Group Argues Adverse Effects Of Inaction On Sports Betting  

Written By Julie Walker on May 25, 2022
Gaming group argues adverse effects of inaction on sports betting

As the sports betting debate rages on in Massachusetts, a premier casino trade group recently offered its insights to lawmakers. In a May 19 letter, the American Gaming Association (AGA) argues the adverse effects of inaction on sports betting this legislative session.

The AGA’s three-page letter points to three issues currently being debated by House and Senate lawmakers:

  • College sports betting
  • Advertising
  • Tax rates

Overall, the gaming group says more restrictions only would undermine efforts to protect consumers from illegal markets. Failure to make sports betting legal in Massachusetts could force bettors to bet illegally. Or they could continue to take their dollars across state lines.

Lawful college sports betting crushes illegal markets

Nearly 20% of all wagers are on college sports, according to the AMA. For 2021, that would mean about $11.5 billion of the $57.71 billion wagered came from bets placed on sports.

The AGA’s stance is that not legalizing college sports wagers will just drive bettors to illegal markets. Customers have no legal standing if something goes wrong.

It also becomes more difficult to protect the integrity of games. The letter, signed by AGA President Bill Miller, pointed to this:

“Only in a legal, regulated market do regulators and law enforcement have insight into betting patterns and activity that can help them identify concerning trends, that in turn help to uncover unlawful tampering with games and athletes.”

The gaming group not only argues the adverse effects of inaction on sports betting in its letter. It also reminds lawmakers of lost tax revenue. With nearby states offering legal college bets, more and more Massachusetts residents will simply cross state lines to place bets.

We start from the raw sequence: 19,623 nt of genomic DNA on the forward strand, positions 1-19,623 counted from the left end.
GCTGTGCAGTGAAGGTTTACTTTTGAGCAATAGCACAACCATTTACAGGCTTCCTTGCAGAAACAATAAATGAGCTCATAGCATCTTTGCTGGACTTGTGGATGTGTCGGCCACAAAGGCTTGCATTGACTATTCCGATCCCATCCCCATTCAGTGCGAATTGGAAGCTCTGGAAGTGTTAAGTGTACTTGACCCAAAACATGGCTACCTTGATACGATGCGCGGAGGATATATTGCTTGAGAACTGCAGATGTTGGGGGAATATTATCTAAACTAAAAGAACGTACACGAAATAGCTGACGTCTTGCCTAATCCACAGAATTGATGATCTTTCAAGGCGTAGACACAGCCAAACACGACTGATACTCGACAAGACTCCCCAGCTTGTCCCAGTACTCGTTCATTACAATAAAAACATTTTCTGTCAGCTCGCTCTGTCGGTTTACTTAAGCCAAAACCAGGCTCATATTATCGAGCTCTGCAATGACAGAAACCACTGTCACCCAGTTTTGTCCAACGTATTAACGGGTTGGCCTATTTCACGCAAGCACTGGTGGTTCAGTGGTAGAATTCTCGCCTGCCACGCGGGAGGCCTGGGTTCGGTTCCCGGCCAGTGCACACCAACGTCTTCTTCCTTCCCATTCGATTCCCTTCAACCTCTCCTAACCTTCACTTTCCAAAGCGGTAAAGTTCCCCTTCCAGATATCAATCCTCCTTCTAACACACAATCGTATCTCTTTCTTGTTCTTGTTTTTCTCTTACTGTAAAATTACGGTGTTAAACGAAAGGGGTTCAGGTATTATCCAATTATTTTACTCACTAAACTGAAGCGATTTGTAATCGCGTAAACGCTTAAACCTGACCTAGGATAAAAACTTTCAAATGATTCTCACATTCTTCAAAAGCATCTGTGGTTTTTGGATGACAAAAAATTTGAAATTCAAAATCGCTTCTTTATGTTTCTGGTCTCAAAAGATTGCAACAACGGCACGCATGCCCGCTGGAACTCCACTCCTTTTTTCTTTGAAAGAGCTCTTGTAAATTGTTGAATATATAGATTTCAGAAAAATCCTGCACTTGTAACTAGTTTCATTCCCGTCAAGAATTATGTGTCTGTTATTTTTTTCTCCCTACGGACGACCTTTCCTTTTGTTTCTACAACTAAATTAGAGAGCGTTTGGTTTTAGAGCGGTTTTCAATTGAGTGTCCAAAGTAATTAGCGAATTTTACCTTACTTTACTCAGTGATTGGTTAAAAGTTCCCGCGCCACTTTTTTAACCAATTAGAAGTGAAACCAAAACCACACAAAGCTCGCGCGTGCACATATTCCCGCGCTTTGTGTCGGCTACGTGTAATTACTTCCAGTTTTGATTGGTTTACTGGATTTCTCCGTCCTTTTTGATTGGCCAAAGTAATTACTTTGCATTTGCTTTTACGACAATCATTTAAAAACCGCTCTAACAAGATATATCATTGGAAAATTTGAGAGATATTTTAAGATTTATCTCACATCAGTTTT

Advertising restrictions hurt legal operators

While some may argue that increased advertising encourages betting, the AGA argues that ads are a critical tool to inform the public about which sportsbooks are legal and regulated in new markets.

Unclear marketing can lead to people betting with illegal operators without realizing it, the AGA said in its letter.

“AGA’s research shows that while consumers want to use legal operators, the availability of these illegal sites is driving confusion: 74 percent of sports bettors say it is important to only bet with legal providers, however, 52 percent continue to utilize illegal bookmakers. Most of these consumers (63%) later say they are surprised to learn that they bet through unregulated and illegal sportsbooks.”

The letter also states that in January and February of this year, “internet searches in Massachusetts for illegal offshore sportsbooks increased by 22% year-over-year and almost 60% of all sportsbook searches in Massachusetts were for illegal sites — both above the national average.”

High tax rates harm industry

The AGA told Massachusetts lawmakers in its letter that the gaming industry helps drive the economy. In Massachusetts, the industry supports more than 5,000 jobs. It has also invested more than $4 billion in infrastructure and development and provides $1 billion in state tax revenues.

At the end of the letter, the AGA also urged the committee to “adopt a reasonable tax rate that will allow and encourage regulated operators to effectively compete against illegal, offshore entities that do not pay any taxes or generate any economic benefit for the Commonwealth.”

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Julie Walker

Julie Walker has written, edited and designed words at five Michigan newspapers and websites. She’s worked on two sports desks, including at The Oakland Press and most recently at The Detroit News. Julie has contributed to stories on many big sports moments, from the NFL’s 100th season to Super Bowls to Justin Verlander’s trade to the closing of the Palace of Auburn Hills. Julie loves lakes, bonfires, Dachshunds, coaching Little League and carrying on her Dad’s fantasy football legacy that he started in 1987 — before there was an app for that.

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